Audubon Place, one of New Orleans’ most exclusive streets, a property-tax bargain | The Lens – The street is valued at less than $3 per square foot, compared to $14 for Trianon Plaza, a private street in Fountainbleau. The difference is more dramatic when you factor in the difference in property values along those streets. If Audubon Place were valued at a similar rate, the street would be worth $8.85 million, not $500,000 as it’s now assessed.
700 Road Home rental awards may have been wasted | WWL-TV
About 700 of the 4,400 properties that received forgivable, no-interest “incentive” loans in the state’s Road Home Small Rental program have failed to turn in documents certifying that they are charging required rents to tenants making certain lower incomes, said Doug Baker, spokesman for the state Division of Administration.
Lawyer in New Orleans noise ordinance debate accused of intimidation | NOLA.com/The Times-Picayune – Lawyer Stuart Smith may have crossed the line in his advocacy of the controversial noise ordinance. He sent an email to Councilwoman Kristin Gisleson Palmer that she interpreted as an “attempt to influence her vote” on the issue. Smith also sent an apparently threatening text to French Quarter Management District Chairman Robert Watters.
All in the family: Bus exec slapped with $5,000 fine for contract from his sister | The Lens – Former Miller-McCoy principal Tiffany Hardrick canceled a bus contract, and then awarded it to her brother without authorization.
Will Louisiana’s students be ready for online testing? | HechingerEd Blog – New report indicates many state school districts need to purchase or upgrade computers to comply with new Common Core standards.
Special-education rules spark advocate arguments | The Advocate – Critics of current requirements for special-ed students “contend one reason Louisiana’s special-education graduation rate is so low is because the state has stricter standards than other states, including passage on state tests that pose major hurdles.”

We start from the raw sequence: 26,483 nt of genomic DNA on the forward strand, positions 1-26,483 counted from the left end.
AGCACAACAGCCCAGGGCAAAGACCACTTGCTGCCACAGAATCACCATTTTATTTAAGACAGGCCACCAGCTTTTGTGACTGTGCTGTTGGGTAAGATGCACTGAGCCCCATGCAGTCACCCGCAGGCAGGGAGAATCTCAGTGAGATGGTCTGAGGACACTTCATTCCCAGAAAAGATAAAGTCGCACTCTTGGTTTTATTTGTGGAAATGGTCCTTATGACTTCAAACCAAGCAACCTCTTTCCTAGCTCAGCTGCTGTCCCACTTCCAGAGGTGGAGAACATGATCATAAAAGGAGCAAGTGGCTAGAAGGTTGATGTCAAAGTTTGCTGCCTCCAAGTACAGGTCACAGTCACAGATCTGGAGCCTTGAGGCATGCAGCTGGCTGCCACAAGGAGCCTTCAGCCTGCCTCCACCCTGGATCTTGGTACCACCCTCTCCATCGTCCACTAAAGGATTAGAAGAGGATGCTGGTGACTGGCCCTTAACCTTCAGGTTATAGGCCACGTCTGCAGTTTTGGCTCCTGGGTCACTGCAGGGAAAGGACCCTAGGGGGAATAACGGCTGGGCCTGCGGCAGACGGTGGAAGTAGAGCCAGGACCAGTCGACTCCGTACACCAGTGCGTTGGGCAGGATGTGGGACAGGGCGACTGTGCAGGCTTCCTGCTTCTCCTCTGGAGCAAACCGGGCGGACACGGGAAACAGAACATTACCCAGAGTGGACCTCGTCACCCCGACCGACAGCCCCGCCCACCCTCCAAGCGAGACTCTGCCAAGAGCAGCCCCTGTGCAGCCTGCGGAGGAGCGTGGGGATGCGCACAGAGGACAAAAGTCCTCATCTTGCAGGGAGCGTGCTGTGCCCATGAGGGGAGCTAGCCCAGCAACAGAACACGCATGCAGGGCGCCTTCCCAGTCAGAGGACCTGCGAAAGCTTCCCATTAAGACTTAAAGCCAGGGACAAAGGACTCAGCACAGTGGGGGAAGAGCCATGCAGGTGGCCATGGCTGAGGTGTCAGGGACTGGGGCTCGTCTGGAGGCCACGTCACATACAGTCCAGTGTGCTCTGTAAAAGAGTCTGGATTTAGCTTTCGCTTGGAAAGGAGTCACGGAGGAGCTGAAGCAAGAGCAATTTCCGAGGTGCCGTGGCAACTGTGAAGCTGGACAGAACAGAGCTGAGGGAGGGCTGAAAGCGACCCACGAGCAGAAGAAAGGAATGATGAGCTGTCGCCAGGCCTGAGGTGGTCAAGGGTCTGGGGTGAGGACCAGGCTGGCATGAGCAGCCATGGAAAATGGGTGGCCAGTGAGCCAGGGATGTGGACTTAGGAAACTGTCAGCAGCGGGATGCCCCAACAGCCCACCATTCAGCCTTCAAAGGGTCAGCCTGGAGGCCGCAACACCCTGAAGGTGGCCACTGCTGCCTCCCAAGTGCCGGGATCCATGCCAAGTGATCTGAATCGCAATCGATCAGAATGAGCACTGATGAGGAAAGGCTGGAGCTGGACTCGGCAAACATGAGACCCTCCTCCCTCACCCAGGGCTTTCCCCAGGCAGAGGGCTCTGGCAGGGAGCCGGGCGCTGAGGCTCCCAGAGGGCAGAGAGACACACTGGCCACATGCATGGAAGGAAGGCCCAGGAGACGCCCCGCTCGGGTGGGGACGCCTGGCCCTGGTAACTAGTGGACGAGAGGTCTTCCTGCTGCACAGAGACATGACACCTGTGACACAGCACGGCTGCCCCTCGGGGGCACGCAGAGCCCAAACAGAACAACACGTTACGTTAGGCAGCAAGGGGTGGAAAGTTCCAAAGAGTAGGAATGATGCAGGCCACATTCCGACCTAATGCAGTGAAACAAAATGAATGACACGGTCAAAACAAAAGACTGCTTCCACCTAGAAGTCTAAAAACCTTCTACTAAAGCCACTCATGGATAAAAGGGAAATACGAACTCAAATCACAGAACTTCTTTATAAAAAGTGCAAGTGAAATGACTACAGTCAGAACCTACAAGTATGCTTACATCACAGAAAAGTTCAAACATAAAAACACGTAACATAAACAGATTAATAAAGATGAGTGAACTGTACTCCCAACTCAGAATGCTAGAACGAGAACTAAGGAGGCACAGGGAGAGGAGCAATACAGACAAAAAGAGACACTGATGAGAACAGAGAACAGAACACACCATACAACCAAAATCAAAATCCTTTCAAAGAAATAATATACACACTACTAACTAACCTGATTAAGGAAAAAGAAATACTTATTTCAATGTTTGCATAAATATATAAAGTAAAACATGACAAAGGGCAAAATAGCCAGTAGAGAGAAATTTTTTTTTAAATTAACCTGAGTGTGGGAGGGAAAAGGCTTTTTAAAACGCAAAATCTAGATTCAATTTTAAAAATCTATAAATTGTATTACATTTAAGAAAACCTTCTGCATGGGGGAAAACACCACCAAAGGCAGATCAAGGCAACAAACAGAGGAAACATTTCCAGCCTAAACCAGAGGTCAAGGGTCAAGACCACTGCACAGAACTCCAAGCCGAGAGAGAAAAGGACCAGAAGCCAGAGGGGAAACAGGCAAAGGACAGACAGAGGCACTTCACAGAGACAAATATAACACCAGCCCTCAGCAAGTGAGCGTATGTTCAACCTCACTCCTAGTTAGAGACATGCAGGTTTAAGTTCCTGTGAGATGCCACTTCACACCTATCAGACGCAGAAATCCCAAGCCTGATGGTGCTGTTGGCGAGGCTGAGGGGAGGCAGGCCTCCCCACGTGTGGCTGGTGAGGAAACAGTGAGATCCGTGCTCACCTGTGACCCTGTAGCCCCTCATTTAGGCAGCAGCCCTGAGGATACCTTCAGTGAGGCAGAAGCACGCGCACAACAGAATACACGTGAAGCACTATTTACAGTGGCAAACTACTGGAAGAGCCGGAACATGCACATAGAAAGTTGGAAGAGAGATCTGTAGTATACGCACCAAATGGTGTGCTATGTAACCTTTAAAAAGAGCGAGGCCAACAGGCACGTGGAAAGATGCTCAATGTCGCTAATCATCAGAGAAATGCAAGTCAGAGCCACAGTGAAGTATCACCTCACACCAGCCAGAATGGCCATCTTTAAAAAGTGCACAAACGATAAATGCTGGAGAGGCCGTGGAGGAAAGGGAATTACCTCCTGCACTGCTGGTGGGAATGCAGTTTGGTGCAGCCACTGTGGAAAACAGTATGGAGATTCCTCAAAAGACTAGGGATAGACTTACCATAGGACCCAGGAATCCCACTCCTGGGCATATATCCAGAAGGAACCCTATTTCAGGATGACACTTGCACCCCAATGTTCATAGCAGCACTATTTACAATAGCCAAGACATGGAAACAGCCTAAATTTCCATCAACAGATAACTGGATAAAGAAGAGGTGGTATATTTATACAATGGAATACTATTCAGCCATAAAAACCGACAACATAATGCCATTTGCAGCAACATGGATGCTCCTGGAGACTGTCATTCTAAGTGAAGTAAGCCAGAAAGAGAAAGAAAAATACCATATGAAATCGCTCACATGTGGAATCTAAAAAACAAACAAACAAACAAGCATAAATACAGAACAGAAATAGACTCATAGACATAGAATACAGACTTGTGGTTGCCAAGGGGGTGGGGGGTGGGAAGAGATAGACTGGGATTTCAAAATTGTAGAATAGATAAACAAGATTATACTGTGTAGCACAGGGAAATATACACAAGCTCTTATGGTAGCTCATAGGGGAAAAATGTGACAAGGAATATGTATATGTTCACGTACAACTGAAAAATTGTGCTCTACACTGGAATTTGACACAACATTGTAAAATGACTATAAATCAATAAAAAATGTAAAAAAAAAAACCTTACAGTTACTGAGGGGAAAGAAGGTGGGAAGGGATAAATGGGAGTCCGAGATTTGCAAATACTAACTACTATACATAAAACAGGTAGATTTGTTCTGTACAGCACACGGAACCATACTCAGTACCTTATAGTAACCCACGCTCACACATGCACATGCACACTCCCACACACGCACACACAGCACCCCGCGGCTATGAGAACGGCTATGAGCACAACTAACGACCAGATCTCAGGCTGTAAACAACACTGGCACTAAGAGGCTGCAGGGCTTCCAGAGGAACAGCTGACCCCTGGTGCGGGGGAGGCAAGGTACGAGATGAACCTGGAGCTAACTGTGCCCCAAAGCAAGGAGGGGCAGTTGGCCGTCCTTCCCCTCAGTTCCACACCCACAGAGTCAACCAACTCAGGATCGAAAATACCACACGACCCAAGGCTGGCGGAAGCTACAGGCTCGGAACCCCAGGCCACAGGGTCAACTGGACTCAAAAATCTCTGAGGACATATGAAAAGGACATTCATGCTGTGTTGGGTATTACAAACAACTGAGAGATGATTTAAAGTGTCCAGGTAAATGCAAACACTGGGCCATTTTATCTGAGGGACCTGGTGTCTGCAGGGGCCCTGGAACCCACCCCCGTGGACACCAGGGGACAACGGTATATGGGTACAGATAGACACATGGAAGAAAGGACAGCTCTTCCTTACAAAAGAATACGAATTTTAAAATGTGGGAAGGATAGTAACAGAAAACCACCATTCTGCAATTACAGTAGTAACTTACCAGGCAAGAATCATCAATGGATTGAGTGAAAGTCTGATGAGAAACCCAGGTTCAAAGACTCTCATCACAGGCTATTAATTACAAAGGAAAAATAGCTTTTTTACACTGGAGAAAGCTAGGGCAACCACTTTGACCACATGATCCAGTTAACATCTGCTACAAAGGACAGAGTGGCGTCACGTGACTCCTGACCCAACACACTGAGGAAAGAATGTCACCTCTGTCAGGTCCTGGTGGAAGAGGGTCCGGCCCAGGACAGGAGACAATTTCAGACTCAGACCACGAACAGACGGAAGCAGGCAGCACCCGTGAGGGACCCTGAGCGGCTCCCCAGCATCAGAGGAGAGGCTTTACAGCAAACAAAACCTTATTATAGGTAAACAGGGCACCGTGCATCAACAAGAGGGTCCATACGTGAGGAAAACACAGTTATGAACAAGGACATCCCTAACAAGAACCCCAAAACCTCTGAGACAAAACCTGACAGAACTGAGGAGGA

Levee board begs corps to get a 10-year jump on subsidence — at local expense | The Lens – Savings reach $20 million if levees are raised before they’re armored, according to the board. Subsidence puts area flood insurance at risk.
Chemical industry safety group hears ideas in BR | The Advocate
Environmental group representatives and community activists asked for the group to require chemical facilities to provide better public notification during accidents, emphasized the need for more enforceable regulations to promote safer practices and to find ways to get the chemical industry to look for ways to avoid problems in the first place.
APNewsBreak: Where Ohio Got Its Execution Drugs | ABC News – Ohio acquired drugs from a company that doesn’t want its products used for executions. As Louisiana’s Department of Corrections scrambled in late January to find drugs for use on Death Row inmates, it requested a copy of Ohio’s execution procedure.
Sentencing commission backs lesser pot penalties | The Advocate
Gregory M. Thompson, a New Orleans lawyer who was tasked with analyzing the legislation for the commission, said he was surprised at the debate. …
Thompson pointed out that, for all the debate over whether the commission supported or opposed leniency for marijuana convictions, what they actually voted on was a statement that “HB14 achieves a small degree of balance” with the laws that other state legislatures are passing in the South “and somewhat comports with the desires of the majority of Louisiana citizens who favor significant reductions in these penalties.”
Jetson secrecy aimed at limiting protest | The New Orleans Advocate – “The late night transfer last month of youthful offenders from a north Baton Rouge facility was kept secret from staff and family to ensure enough employees would be on hand and to keep protestors from showing up, the head of the state agency in charge of incarcerating youngsters said Thursday.”
Government & Politics
Online monitoring to replace meter readers, among major system upgrades planned by Sewerage and Water Board | Mid-City Messenger — The changes will allow the board to read meters remotely, instead of employing a subcontractor to send people out to do it.
Billionaire Environmentalist Tom Steyer Won’t ‘Tea Party’ Dems in 2014 | ABC News – It appears Sen. Mary Landrieu won’t be a target of a wealthy climate-change activist’s PAC.
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